Deignan aims for first Tour de France

Philip Deignan celebrating after easily outsprinting Roman Kreuziger to win Stage 18 of the 2009 Vuelta a Espana.

Second up in the series of season preview posts is the Ulsterman Philip Deignan. He truly announced himself to the cycling world by winning Stage 18 of the Vuelta a Espana last September. It was Ireland’s first Grand Tour stage win since 1992 and first Vuelta stage win since 1988 when Seán Kelly won two stages on the way to winning the overall title. On top of this, Deignan also finished a fantastic 9th overall in the Spanish tour. This was the highest of any rider on his own team and higher than seasoned Grand Tour perfomers such as Juan José Cobo and Haimar Zubeldia. Last year he also rode the Giro d’Italia and acted as a domestique for team leader Carlos Sastre who won two stages and finished 3rd overall. His other notable performances last year were finishing 7th in the Vuelta Castilla y Leon, 10th in the Vuelta a Burgos and 12th in the Tour of Ireland. So how can Deignan improve on these results over the coming year?

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Nicolas Roche’s year to deliver

Nicolas Roche wearing the jersey of Irish National Road Race Champion

In the first of a series of season preview posts, today I’m taking a look at what 2010 may have in store for Nicolas Roche. Previously I suggested that 2010 is a very important year for Roche in terms of which direction his career will take. He has proven himself to be capable when sprinting and when pacing a team leader up mountains. Stephen Roche went as far as to suggest that Roche Jnr. could end up in the top five at the Tour in the next few years. But despite a strong year in 2009, he failed to notch up any victories, so will 2010 be any different?

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Green and Rainbow? A classic combo

List of points classification winners at the Tour de France for the last 20 years and the number of stage wins earned by the winning rider each year.

The season is under way and it’s the time of year when riders start revealing their goals for the season. Contador, Schleck and Armstrong will all want to take the yellow jersey at the Tour de France, Cancellara will want to finally win the Tour of Flanders, sprinters such as Greipel, Petacchi and Farrar will want to rack up as many stage wins as possible, while some riders will simply be hoping to make it to their first Grand Tour. One of the most interesting battles throughout last season was the one which took place between Hushovd and Cavendish for the Green Jersey at the Tour de France. Sure enough, both riders have announced that the Green jersey will be top priority again for 2010. But will Cavendish be up to the task of doing what he couldn’t do last year?

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Irish Peloton Predictions 2010

The Irish Peloton predictions for the major races in 2010

On the eve of the start of the Pro Tour, I think it’s time for me to make a few predictions on who will win what over the coming season. If for no other reason than to look back in October and see how right or wrong I was. Obviously it’s impossible to know who will ride in each race, and I’ll keep shtum about my reasons for the choices until closer to each race and no doubt I’ll change my mind on countless occasions along the way, but here goes, predictions for all the Pro Tour/Historical Calendar races 2010:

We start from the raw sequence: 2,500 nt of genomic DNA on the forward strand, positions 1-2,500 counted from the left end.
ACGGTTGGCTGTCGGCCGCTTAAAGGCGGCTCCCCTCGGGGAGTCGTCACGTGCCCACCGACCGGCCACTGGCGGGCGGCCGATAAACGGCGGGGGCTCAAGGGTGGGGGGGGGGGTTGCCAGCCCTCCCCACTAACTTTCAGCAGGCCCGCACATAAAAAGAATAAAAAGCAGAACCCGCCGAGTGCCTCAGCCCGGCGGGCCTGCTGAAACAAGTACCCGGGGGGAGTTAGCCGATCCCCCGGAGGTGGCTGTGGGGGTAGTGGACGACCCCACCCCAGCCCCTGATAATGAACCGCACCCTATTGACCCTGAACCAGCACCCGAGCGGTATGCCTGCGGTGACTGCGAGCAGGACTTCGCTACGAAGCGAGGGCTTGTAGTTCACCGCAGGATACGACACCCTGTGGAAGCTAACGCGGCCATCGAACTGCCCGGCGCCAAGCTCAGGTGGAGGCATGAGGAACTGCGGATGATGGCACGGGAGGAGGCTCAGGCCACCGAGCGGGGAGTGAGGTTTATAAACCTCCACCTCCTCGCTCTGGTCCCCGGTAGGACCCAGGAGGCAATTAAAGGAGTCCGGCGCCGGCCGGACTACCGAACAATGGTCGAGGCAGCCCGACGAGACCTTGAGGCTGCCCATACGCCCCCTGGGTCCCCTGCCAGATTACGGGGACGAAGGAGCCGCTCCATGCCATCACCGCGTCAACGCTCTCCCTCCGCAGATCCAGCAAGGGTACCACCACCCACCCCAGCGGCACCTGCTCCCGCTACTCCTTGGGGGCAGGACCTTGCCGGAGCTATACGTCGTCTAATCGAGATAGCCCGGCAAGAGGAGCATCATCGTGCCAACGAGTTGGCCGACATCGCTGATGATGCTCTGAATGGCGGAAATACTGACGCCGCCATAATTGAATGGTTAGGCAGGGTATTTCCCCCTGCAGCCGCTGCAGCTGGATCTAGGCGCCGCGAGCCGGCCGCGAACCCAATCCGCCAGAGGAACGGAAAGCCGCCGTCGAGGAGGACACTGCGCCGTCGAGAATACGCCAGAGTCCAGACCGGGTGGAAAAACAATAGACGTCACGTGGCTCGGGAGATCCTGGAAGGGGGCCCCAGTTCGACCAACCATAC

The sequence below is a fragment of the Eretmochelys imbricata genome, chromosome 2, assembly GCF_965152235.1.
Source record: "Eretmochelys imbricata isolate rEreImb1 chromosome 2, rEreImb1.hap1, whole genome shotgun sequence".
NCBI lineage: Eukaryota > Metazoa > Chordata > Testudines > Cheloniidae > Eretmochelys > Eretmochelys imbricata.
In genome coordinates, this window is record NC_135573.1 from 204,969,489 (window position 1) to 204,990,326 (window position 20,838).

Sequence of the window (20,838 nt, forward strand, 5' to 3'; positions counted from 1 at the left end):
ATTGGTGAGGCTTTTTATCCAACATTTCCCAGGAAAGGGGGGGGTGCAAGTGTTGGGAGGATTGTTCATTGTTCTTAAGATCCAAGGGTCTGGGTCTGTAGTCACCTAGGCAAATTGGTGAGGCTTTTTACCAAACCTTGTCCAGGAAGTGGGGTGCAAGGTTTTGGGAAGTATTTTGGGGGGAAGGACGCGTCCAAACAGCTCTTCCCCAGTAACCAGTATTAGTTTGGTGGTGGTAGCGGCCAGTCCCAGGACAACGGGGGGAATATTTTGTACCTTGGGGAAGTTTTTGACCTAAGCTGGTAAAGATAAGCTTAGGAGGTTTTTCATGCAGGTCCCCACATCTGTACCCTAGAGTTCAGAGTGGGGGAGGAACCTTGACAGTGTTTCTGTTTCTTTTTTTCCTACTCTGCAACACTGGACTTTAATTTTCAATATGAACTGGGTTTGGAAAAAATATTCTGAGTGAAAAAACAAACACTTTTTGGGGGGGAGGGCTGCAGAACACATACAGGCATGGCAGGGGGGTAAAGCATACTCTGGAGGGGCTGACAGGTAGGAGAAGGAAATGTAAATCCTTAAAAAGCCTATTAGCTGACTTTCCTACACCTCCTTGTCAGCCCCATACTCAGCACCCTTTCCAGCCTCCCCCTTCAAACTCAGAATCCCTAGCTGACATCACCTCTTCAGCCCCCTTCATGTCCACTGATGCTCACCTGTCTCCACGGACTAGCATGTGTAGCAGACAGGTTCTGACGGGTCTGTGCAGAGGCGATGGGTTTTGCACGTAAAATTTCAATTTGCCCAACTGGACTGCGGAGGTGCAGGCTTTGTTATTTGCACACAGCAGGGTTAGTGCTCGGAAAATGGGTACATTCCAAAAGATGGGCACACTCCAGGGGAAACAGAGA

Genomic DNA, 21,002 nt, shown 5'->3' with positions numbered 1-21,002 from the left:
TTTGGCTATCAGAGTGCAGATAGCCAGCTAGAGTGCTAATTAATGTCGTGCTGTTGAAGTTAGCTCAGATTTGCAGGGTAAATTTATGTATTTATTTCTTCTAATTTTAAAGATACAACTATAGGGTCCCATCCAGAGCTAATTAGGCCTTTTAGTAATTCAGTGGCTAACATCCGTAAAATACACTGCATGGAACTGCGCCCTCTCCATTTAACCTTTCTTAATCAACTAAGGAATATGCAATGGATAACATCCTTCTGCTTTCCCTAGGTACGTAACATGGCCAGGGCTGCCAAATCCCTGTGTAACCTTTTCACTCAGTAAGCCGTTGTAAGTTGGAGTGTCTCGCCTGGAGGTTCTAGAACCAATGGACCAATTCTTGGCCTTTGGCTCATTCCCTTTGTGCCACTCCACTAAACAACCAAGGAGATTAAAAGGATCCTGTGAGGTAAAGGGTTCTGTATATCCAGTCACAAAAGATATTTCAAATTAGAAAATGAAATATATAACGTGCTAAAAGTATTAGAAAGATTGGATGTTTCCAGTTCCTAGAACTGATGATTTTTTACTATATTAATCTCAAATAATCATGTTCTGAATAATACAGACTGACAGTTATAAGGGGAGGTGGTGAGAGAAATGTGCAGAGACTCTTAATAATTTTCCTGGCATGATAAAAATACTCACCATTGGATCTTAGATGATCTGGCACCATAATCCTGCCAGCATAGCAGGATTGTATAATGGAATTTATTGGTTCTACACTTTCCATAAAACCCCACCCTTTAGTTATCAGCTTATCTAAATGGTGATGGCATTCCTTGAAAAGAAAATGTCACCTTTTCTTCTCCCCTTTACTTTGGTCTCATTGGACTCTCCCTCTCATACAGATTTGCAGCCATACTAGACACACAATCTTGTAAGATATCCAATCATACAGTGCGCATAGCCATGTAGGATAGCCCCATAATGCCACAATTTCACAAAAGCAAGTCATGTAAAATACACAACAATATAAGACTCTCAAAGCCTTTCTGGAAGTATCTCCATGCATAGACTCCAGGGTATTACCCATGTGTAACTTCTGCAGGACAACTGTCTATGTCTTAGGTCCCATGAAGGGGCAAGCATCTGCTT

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Off to a good start Down Under

The Tour Down Under is almost upon us and with it the beginning of the 2010 cycling calendar. Traditionally the curtain raiser for the year was always Het Volk (now Het Niewusblad). However in recent years the season has been stretched across the calendar by new events which precede this traditional opener which doesn’t take place until the last week of February. The Tour Down Under and the Tours of Qatar and California are all new events which take place before Het Nieuwsblad (although the Californian Tour has since been moved to May). For a lot of riders January and February is too early to start top level racing and prefer to wait until later to start their season. The UCI seem to have developed a penchant for globalising this traditionally European sport, so perhaps it is no coincidence that these three events are in three separate corners of the globe, all outside Europe. So I ponder whether these new early season races are a good thing for the sport of cycling.

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One Hit Wonders of the Tour

There are many many musicians out there who practiced their instrument for years, slogged away in shady pubs playing in front of a dozen people hoping against hope that one day they’d hit the big time. One day they finally get lucky and a record executive happens upon them one night and likes what he hears. The musician is signed up to a major record label. The first album gets made and sells very little, the second album gets made and sells even less. Then an amazing thing happens, out of the blue, a hit single. The musician has a song on the top of the charts, it’s incredible, everything they ever wished for. They get recognised on the street, they sign autographs, they ride they wave of publicity and it feels great. Inevitably, the third album gets made, doesn’t sell. The record company grow impatient and give the musician one last chance. A fourth album. Still no luck. The musician fades away, consigned to the annals of history to be forever referred to as a one hit wonder.

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